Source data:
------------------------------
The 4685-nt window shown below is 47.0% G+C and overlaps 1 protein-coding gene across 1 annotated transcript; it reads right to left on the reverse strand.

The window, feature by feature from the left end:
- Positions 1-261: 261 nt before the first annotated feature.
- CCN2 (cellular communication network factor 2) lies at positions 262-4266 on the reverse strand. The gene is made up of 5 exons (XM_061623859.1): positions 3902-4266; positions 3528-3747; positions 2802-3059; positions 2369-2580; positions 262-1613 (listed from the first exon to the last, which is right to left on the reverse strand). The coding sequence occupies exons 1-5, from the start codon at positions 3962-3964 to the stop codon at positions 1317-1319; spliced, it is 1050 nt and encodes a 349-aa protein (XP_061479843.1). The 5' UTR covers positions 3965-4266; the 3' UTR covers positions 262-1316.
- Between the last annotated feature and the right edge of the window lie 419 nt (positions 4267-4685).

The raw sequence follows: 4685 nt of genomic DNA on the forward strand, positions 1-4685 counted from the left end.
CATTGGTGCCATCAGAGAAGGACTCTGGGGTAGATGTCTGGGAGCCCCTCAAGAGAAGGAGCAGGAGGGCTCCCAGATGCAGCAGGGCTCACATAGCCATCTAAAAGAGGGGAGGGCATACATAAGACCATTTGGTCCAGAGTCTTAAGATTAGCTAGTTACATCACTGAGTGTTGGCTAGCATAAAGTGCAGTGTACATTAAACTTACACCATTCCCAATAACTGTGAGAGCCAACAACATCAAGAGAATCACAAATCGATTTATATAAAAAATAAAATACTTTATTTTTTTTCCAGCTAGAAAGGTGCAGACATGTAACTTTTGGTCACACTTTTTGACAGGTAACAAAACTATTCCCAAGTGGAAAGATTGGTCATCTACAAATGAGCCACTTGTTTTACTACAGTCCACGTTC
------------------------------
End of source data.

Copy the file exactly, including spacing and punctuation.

The 4685-nt window shown below is 47.0% G+C and overlaps 1 protein-coding gene across 1 annotated transcript; it reads right to left on the reverse strand.

The window, feature by feature from the left end:
- Positions 1-261: 261 nt before the first annotated feature.
- CCN2 (cellular communication network factor 2) lies at positions 262-4266 on the reverse strand. The gene is made up of 5 exons (XM_061623859.1): positions 3902-4266; positions 3528-3747; positions 2802-3059; positions 2369-2580; positions 262-1613 (listed from the first exon to the last, which is right to left on the reverse strand). The coding sequence occupies exons 1-5, from the start codon at positions 3962-3964 to the stop codon at positions 1317-1319; spliced, it is 1050 nt and encodes a 349-aa protein (XP_061479843.1). The 5' UTR covers positions 3965-4266; the 3' UTR covers positions 262-1316.
- Between the last annotated feature and the right edge of the window lie 419 nt (positions 4267-4685).

The raw sequence follows: 4685 nt of genomic DNA on the forward strand, positions 1-4685 counted from the left end.
CATTGGTGCCATCAGAGAAGGACTCTGGGGTAGATGTCTGGGAGCCCCTCAAGAGAAGGAGCAGGAGGGCTCCCAGATGCAGCAGGGCTCACATAGCCATCTAAAAGAGGGGAGGGCATACATAAGACCATTTGGTCCAGAGTCTTAAGATTAGCTAGTTACATCACTGAGTGTTGGCTAGCATAAAGTGCAGTGTACATTAAACTTACACCATTCCCAATAACTGTGAGAGCCAACAACATCAAGAGAATCACAAATCGATTTATATAAAAAATAAAATACTTTATTTTTTTTCCAGCTAGAAAGGTGCAGACATGTAACTTTTGGTCACACTTTTTGACAGGTAACAAAACTATTCCCAAGTGGAAAGATTGGTCATCTACAAATGAGCCACTTGTTTTACTACAGTCCACGTTC